A new genetic study of prehistoric human bones has helped researchers unlock secrets of Europe’s population history during the Ice Age. The analysis showed changes witnessed by these ancient inhabitants thousands of years ago.
A team of researchers led by David Reich, an investigator at Howard Hughes Medical Institute, studied DNA of 51 ancient inhabitants who have been thought to live between 45,000 years ago and 7,000 years ago. They found details on these people’s skin, the color of the eye and other attributes. They also found how the different ancient people were linked to each other.
The study published in journal Nature has provided information on ancient migratory patterns. It added that a few of the earliest arrivals had an impact on later inhabitants. From 37,000 years ago to about 14,000 years ago, a number of different European groups descended from one founder population.
“Because we’ve studied so many ancient humans from Europe from the beginning of the modern human occupation, we’re able to form a picture of how populations transformed over time”, said Reich, who is also co-author of the study.
Professor Reich and other study researchers also found that individuals from Europe’s most important Ice Age cultures, also called Aurignacian, moved around 34,000 ago by another human community, called Gravettians.
In history, there were huge movements of human communities displacing previous human group, said Reich. It is very difficult to completely understand those movements as they are very complex, the professor added.
“The genetic data shows that beginning 37,000 years ago, all Europeans come from a single founding population that persisted through the Ice Age. The founding population has deep branches in different parts of Europe, one of which is represented by a specimen from Belgium. In fact, present-day Europeans can trace their ancestry back to this group of humans who lived in northwest Europe 35,000 years ago,” according to a news report published by Daily Mail.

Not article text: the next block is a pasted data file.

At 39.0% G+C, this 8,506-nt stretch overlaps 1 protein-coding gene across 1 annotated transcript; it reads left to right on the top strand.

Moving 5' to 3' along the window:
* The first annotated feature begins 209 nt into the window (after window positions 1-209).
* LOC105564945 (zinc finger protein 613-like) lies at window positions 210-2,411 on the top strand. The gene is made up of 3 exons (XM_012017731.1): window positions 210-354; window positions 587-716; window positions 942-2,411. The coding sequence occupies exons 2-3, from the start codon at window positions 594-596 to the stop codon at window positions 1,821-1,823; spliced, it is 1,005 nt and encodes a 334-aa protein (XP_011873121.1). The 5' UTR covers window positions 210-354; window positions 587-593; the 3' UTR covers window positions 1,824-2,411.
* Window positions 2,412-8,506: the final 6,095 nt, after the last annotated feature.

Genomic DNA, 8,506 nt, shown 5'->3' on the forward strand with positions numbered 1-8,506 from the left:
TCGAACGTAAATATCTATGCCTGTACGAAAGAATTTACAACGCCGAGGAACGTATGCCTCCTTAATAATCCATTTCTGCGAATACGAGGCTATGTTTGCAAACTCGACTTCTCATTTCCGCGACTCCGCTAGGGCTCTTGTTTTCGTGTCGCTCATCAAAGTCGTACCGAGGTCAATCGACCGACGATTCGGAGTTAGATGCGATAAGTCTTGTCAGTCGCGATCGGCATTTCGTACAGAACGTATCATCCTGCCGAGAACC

‘We see very different genetics spreading across Europe that displaces the people from the southwest who were there before. ‘These people persisted for many thousands of years until the arrival of farming.’ The study, published in Nature, also detected some mixture with Neanderthals, around 45,000 years ago, as modern humans spread across Europe. The prehistoric human populations contained three to six percent of Neanderthal DNA, but today most humans only have about two percent.
According to a report in BBC by Paul Rincon, “Researchers analyzed the genomes of 51 individuals who lived between 45,000 years ago and 7,000 years ago. The results reveal details about the biology of these early inhabitants, such as skin and eye color, and how different populations were related. It also shows that Neanderthal ancestry in Europeans has been shrinking over time, perhaps due to natural selection.”
After 14,000 years ago, Europeans became more closely related to populations from the Middle East, the Caucasus, and Turkey. This happens to coincide with the first major warming period at the end of the Ice Age and could reflect an expansion of people from the South-East.
A report published in Science 2.0 informed, “The new genetic data, published May 2, 2016 in Nature, reveal two big changes in prehistoric human populations that are closely linked to the end of the last Ice Age around 19,000 years ago. As the ice sheet retreated, Europe was repopulated by prehistoric humans from southwest Europe (e. g., Spain). Then, in a second event about 14,000 years ago, populations from the southeast (e. g., Turkey, Greece) spread into Europe, displacing the first group of humans.”
The genetic data show that beginning 37,000 years ago, all Europeans come from a single founding population that persisted through the Ice Age, said, Reich. The founding population has some deep branches in different parts of Europe, one of which is represented by a specimen from Belgium. This branch seems to have been displaced in most parts of Europe 33,000 years ago, but around 19,000 years ago, a population related to it re-expanded across Europe, Reich explained. Based on the earliest sample in which this ancestry is observed, it is plausible that this population expanded from the southwest, present-day Spain after the Ice Age peaked.